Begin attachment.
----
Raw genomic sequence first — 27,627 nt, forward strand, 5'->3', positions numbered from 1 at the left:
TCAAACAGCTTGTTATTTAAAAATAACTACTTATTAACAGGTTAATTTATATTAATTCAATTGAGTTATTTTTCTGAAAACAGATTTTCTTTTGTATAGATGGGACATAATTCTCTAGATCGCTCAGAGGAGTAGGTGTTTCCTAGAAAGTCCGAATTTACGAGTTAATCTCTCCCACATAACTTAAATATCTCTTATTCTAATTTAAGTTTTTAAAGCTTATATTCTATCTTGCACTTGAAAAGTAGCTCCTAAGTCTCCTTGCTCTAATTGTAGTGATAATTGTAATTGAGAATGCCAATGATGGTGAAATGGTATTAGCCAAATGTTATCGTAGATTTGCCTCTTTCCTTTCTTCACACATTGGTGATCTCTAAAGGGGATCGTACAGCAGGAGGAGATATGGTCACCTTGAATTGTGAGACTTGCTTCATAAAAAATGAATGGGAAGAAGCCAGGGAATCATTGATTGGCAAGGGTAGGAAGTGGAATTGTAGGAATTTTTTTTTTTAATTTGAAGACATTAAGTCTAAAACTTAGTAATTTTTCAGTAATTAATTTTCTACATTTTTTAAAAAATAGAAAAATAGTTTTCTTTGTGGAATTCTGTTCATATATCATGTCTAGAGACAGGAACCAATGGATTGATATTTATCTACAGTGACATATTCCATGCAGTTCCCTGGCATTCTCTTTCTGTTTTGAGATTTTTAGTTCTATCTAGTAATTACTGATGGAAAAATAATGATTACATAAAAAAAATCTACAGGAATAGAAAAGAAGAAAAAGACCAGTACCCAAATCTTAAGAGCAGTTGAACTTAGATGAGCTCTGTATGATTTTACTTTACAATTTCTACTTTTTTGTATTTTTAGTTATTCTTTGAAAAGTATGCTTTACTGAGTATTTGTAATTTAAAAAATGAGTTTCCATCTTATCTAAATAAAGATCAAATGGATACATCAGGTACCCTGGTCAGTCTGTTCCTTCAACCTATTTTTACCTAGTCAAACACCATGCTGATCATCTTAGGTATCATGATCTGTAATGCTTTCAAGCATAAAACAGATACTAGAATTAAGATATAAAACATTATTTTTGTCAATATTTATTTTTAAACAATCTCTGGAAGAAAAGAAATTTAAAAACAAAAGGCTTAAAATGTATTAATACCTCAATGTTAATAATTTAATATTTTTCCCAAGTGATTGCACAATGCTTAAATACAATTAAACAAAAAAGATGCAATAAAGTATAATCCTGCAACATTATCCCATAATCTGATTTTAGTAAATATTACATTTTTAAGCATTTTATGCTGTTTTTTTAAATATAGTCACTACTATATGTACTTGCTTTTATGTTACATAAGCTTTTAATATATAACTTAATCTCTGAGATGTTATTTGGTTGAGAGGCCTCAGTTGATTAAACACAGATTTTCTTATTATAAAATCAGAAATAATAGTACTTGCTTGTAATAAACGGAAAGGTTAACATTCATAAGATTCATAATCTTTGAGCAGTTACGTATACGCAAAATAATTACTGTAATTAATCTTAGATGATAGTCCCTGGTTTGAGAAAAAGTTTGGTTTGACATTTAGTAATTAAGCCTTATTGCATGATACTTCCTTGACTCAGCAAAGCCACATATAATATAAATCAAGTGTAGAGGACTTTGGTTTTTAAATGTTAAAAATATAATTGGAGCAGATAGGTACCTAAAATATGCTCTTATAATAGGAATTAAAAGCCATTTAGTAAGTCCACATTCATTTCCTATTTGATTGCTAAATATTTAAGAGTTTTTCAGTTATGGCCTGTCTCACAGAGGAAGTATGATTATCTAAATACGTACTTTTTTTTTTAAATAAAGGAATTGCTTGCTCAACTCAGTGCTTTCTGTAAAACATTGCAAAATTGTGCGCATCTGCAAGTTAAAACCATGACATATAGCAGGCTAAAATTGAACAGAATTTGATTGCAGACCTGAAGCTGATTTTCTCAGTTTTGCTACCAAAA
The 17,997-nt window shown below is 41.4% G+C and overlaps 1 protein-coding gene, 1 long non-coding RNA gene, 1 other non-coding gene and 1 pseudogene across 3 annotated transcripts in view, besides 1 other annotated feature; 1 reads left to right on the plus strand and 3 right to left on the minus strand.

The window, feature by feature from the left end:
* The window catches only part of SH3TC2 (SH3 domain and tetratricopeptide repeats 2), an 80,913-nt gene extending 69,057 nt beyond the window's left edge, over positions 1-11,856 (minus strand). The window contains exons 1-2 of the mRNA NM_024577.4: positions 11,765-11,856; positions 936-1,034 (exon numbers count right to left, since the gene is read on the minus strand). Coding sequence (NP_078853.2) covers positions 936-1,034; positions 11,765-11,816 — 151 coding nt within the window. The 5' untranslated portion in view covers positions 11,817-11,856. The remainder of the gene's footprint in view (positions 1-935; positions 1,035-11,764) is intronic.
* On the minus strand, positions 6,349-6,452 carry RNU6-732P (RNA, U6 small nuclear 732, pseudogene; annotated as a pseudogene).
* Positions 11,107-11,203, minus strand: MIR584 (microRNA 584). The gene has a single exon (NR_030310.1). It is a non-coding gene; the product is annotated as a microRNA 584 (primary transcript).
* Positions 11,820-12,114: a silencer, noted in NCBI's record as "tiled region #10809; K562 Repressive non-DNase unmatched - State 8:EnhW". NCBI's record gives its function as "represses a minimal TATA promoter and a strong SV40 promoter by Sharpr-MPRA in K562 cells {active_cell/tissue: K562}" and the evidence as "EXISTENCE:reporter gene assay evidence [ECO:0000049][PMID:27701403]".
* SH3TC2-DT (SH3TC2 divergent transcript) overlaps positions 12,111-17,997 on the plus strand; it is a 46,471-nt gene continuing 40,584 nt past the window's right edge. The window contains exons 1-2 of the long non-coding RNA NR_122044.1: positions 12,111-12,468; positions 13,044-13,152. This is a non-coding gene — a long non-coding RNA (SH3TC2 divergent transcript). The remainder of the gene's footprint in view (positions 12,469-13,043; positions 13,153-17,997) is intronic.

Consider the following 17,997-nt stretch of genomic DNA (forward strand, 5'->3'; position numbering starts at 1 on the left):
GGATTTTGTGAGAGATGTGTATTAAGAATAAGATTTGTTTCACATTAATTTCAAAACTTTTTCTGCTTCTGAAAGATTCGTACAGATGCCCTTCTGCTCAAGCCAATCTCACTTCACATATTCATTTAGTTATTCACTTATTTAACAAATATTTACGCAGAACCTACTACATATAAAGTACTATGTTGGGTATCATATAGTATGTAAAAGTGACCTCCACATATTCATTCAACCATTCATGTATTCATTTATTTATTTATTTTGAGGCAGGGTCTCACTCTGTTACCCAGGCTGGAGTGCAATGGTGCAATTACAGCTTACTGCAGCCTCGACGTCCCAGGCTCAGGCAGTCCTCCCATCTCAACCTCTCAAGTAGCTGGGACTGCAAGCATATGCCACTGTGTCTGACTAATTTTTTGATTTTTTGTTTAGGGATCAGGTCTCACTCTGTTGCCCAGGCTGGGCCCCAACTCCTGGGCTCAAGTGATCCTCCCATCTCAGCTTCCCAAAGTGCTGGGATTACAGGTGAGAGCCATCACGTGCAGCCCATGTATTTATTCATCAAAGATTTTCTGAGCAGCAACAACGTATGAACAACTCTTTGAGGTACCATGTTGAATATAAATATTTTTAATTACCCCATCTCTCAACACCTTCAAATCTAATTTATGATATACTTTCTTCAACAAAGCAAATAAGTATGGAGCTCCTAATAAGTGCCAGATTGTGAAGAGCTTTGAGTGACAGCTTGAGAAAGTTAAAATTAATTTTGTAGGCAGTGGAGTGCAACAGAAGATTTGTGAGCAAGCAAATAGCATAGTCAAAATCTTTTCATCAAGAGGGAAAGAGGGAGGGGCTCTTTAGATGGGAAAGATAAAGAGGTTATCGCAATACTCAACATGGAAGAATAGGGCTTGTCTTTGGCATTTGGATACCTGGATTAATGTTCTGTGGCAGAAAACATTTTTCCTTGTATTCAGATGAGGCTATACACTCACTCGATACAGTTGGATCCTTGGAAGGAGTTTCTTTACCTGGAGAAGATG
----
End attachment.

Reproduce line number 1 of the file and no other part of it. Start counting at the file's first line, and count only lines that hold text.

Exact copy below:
Raw genomic sequence first — 27,627 nt, forward strand, 5'->3', positions numbered from 1 at the left: